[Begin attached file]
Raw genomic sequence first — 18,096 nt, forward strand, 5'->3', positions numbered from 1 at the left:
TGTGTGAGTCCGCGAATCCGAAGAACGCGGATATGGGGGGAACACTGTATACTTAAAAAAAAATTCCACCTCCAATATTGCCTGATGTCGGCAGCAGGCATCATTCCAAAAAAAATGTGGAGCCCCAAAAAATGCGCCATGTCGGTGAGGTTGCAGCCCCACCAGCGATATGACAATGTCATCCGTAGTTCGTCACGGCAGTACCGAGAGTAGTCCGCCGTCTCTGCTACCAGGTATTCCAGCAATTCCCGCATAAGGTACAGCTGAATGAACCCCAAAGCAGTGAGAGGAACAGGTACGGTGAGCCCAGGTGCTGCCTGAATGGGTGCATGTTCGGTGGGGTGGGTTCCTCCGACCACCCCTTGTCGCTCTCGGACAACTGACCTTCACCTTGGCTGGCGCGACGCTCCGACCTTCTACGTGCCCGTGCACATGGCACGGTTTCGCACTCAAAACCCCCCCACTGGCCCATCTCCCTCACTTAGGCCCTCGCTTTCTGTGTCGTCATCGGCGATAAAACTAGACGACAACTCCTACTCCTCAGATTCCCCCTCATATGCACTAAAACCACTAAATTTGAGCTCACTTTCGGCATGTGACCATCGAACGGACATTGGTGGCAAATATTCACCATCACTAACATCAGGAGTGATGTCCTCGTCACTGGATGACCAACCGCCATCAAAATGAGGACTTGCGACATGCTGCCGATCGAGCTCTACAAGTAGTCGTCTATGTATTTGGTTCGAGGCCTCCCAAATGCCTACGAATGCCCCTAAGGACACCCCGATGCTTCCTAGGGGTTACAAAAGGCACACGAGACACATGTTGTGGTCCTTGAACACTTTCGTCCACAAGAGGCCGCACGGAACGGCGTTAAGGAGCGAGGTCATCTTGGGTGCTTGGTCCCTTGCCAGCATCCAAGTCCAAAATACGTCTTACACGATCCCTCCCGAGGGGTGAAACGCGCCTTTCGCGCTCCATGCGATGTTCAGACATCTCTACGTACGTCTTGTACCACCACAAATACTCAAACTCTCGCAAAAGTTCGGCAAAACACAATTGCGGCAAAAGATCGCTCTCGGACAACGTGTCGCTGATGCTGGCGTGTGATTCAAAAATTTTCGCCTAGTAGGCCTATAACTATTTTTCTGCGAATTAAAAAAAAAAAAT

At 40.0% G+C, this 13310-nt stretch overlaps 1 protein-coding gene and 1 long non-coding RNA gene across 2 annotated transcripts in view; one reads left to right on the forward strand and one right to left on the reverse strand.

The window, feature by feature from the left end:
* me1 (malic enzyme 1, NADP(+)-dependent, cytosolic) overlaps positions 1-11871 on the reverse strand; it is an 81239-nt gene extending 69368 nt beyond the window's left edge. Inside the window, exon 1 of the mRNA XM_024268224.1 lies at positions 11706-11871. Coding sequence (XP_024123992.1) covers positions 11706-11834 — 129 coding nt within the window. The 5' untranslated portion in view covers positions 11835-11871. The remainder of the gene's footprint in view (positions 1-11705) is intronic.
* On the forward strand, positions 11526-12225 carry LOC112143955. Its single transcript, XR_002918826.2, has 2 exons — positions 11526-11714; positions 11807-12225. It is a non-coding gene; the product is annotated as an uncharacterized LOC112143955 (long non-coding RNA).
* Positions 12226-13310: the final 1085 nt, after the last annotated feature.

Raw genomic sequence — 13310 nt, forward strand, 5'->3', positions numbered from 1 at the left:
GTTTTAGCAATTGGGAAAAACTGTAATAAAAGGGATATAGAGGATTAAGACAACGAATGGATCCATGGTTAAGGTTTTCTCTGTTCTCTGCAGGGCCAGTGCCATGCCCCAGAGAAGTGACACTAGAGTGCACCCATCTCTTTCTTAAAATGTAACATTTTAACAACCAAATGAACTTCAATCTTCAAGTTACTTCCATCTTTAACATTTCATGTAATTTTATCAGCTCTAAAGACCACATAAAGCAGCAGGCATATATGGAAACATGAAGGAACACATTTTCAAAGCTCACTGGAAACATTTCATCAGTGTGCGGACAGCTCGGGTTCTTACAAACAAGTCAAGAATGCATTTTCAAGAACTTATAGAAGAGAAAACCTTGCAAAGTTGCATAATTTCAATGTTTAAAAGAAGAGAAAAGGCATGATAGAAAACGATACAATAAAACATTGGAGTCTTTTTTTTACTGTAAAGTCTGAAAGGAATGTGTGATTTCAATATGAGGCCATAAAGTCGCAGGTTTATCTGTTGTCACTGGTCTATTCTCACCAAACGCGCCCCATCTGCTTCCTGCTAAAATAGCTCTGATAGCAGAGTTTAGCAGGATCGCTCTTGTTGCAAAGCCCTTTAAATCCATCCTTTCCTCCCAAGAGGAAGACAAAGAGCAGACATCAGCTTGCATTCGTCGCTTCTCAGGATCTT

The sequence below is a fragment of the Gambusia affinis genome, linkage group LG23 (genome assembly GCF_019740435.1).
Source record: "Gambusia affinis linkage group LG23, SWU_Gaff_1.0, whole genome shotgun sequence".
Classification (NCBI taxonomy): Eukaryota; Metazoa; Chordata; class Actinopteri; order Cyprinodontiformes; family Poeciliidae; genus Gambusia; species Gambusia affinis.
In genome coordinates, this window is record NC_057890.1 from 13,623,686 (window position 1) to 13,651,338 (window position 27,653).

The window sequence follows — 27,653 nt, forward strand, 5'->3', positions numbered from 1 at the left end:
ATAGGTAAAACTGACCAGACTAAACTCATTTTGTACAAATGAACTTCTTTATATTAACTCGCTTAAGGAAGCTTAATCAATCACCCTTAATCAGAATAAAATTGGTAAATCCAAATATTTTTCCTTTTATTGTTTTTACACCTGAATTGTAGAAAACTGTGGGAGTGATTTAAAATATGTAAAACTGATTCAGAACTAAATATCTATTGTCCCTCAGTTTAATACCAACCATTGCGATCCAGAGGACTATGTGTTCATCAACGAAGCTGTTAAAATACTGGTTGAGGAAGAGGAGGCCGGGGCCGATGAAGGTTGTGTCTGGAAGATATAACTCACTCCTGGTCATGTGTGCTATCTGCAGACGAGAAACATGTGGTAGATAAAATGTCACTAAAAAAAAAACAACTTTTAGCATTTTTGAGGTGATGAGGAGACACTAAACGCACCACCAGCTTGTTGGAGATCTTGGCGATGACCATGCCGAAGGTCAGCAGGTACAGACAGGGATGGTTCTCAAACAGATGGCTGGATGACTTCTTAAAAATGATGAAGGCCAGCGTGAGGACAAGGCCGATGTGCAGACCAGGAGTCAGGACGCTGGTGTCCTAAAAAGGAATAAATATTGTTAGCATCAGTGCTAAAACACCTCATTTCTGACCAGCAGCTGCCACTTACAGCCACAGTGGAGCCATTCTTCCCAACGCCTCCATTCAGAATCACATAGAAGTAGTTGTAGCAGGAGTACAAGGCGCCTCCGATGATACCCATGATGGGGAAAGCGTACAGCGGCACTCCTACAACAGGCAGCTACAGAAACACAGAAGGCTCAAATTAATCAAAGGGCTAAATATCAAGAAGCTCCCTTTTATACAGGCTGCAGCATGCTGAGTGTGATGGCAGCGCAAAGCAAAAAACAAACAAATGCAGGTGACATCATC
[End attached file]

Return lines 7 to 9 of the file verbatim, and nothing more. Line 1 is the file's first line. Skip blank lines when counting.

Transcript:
* Positions 12226-13310: the final 1085 nt, after the last annotated feature.

Raw genomic sequence — 13310 nt, forward strand, 5'->3', positions numbered from 1 at the left:
GTTTTAGCAATTGGGAAAAACTGTAATAAAAGGGATATAGAGGATTAAGACAACGAATGGATCCATGGTTAAGGTTTTCTCTGTTCTCTGCAGGGCCAGTGCCATGCCCCAGAGAAGTGACACTAGAGTGCACCCATCTCTTTCTTAAAATGTAACATTTTAACAACCAAATGAACTTCAATCTTCAAGTTACTTCCATCTTTAACATTTCATGTAATTTTATCAGCTCTAAAGACCACATAAAGCAGCAGGCATATATGGAAACATGAAGGAACACATTTTCAAAGCTCACTGGAAACATTTCATCAGTGTGCGGACAGCTCGGGTTCTTACAAACAAGTCAAGAATGCATTTTCAAGAACTTATAGAAGAGAAAACCTTGCAAAGTTGCATAATTTCAATGTTTAAAAGAAGAGAAAAGGCATGATAGAAAACGATACAATAAAACATTGGAGTCTTTTTTTTACTGTAAAGTCTGAAAGGAATGTGTGATTTCAATATGAGGCCATAAAGTCGCAGGTTTATCTGTTGTCACTGGTCTATTCTCACCAAACGCGCCCCATCTGCTTCCTGCTAAAATAGCTCTGATAGCAGAGTTTAGCAGGATCGCTCTTGTTGCAAAGCCCTTTAAATCCATCCTTTCCTCCCAAGAGGAAGACAAAGAGCAGACATCAGCTTGCATTCGTCGCTTCTCAGGATCTT